8
$\begingroup$

There are various problems with ‘homework’ questions, several of which have been discussed before. I am addressing just one problem, focussing on this because I have what I think is a practical proposal for dealing with it. (Other problems will no doubt remain, but Rome wasn’t built in a day.)

The Problem

As well as for obvious homework questions, it is common practice on this site to use the ‘homework’ option when voting a question off-topic because it shows no evidence of the research expected, often because it is an elementary question. However when a poorly-researched question that is not literally homework is put on-hold on this basis it frequently provokes a bitter response on the part of the poster, as illustrated by this recent post on Meta.

The Question

How can we modify the rubric of the ‘off-topic homework reason’ so that it also includes lack of research?

I say include, rather than add a separate reason, because I have the feeling that it is general SE policy to limit the number of reasons. Certainly the number in SE English Language & Usage is the same as in Biology.

| |
$\endgroup$
  • 2
    $\begingroup$ Thanks for reopening this discussion, David. I think it might be better if you move your proposal to an answer replying to your own meta question (starting from "I suggest we can combine..." - the rest is good for more general background). This will facilitate others to suggest different wording in their own answers, hopefully help us form a consensus, and separate voting on the premise ("homework" close reason needs renaming) with the solution (specific language). $\endgroup$ – Bryan Krause Dec 9 '19 at 18:30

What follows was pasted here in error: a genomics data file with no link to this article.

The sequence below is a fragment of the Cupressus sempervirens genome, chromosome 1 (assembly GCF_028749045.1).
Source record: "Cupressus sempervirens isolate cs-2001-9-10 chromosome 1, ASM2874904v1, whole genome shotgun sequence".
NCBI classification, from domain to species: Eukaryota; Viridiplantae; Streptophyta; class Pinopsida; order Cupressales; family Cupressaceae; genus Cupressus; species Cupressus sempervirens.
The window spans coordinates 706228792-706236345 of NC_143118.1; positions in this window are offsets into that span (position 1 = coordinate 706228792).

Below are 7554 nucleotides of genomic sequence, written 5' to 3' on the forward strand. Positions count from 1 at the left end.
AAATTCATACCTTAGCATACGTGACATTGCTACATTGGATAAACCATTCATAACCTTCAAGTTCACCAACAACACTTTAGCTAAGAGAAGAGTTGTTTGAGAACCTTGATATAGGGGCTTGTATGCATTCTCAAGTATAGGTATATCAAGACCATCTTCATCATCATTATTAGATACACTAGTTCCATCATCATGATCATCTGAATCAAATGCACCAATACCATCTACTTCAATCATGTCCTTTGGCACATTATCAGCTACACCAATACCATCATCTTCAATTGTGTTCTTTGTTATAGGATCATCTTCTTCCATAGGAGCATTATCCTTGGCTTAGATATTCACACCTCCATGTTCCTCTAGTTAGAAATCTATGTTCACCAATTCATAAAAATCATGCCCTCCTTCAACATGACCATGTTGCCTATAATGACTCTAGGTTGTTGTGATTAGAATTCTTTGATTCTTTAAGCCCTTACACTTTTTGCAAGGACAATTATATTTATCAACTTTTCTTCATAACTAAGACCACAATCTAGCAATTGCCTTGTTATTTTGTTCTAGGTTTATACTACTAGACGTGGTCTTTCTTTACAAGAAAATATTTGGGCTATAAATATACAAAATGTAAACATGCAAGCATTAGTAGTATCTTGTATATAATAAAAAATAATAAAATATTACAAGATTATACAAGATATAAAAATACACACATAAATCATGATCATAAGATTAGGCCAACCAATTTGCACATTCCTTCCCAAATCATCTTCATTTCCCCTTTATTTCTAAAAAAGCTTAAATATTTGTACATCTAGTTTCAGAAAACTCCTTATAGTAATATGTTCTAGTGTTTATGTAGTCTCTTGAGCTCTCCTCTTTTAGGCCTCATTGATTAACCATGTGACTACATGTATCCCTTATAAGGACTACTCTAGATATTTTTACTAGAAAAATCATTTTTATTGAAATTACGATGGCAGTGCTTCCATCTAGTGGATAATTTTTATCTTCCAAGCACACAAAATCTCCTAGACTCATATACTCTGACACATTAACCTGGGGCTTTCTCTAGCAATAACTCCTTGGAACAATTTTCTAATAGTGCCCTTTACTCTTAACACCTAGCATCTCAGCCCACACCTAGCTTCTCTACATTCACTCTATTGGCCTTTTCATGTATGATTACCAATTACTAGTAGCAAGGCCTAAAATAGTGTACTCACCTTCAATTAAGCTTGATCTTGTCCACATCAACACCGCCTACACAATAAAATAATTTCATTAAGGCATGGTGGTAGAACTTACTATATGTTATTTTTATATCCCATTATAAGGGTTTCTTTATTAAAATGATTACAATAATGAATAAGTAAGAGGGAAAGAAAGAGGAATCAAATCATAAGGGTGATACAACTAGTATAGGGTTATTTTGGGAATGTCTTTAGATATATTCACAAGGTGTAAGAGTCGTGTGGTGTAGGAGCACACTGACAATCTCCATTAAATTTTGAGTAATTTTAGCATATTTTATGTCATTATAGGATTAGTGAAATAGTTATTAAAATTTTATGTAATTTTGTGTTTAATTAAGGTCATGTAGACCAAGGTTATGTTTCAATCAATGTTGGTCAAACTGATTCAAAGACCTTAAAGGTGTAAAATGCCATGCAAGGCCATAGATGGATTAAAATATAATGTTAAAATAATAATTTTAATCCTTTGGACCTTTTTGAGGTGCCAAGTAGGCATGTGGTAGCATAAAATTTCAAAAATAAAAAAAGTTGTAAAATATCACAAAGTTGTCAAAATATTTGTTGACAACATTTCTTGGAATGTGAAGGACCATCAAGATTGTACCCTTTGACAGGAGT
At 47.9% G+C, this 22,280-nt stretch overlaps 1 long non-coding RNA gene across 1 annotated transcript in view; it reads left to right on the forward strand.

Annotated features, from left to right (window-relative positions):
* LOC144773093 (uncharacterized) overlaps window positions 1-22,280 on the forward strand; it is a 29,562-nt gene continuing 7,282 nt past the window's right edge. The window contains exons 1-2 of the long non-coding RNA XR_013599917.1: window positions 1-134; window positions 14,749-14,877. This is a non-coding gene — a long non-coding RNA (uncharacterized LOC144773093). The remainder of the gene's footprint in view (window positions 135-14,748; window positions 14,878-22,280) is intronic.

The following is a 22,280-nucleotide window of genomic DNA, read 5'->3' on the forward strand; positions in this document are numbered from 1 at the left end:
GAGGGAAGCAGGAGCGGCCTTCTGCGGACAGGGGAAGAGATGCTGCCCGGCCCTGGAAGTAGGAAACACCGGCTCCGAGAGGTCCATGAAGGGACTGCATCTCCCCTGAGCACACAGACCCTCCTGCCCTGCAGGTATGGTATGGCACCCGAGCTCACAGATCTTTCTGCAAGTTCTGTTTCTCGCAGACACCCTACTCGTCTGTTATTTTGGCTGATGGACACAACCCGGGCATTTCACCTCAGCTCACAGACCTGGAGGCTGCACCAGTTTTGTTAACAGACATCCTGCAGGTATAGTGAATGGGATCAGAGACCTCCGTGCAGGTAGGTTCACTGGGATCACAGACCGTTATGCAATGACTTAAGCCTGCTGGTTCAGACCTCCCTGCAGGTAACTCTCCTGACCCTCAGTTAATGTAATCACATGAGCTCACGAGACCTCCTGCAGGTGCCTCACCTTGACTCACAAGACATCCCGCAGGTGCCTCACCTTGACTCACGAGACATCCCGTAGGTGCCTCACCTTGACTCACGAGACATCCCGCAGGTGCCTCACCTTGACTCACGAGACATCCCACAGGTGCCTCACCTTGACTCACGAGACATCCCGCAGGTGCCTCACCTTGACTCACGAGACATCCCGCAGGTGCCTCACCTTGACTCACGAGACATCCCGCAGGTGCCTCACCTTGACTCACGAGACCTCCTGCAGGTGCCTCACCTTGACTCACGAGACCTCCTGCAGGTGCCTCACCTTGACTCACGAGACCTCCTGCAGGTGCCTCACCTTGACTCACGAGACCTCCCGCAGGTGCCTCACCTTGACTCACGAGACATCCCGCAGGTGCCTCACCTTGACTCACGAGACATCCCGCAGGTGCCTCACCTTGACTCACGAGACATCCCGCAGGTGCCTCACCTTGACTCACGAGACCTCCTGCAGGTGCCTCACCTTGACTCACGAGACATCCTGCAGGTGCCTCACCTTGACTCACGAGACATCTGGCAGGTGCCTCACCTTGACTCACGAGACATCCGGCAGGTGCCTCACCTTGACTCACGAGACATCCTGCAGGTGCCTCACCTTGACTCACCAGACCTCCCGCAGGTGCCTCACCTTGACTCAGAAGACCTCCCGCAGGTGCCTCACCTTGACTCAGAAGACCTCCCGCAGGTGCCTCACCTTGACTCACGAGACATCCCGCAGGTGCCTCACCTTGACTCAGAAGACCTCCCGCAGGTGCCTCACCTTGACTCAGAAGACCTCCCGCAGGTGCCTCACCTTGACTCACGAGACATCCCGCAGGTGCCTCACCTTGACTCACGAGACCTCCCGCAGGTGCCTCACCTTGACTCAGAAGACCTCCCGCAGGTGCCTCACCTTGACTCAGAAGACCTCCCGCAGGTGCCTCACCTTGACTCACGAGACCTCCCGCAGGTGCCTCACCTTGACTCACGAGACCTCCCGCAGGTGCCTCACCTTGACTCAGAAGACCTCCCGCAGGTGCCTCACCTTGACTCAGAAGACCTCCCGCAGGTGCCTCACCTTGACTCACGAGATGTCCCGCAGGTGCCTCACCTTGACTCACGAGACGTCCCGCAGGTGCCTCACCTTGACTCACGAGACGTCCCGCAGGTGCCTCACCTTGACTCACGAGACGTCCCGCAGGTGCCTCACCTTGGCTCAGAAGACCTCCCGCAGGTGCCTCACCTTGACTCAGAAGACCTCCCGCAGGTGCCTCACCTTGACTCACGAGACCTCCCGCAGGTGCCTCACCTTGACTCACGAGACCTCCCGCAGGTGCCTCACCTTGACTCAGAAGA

• 3
    $\begingroup$ @BryanKrause — OK will do after supper. $\endgroup$ – David Dec 9 '19 at 19:21
  • $\begingroup$ @BryanKrause — On reflection I wonder whether this is the best way to proceed. I do not want to start an open-ended discussion on homework questions, because past experience shows that this is likely to produce a variety of different suggestions that come to nothing. I only posted as I have a concrete proposal which could be implemented with minimum disruption to the way SE works. I really want to canvass support, and I have observed Meta being used in the way I have done before. $\endgroup$ – David Dec 9 '19 at 22:32
  • 2
    $\begingroup$ I think elsewhere like here: biology.meta.stackexchange.com/questions/1818/… the answers just end up as feedback on the original proposal. This one might be more what you had in mind: biology.meta.stackexchange.com/questions/1847/… but I think the real problem there is that the answers are vague rather than specific. My preference would be for the question to solicit specific wording suggestions and then use answers for only those specific suggestions, but I won't force it. $\endgroup$ – Bryan Krause Dec 9 '19 at 22:35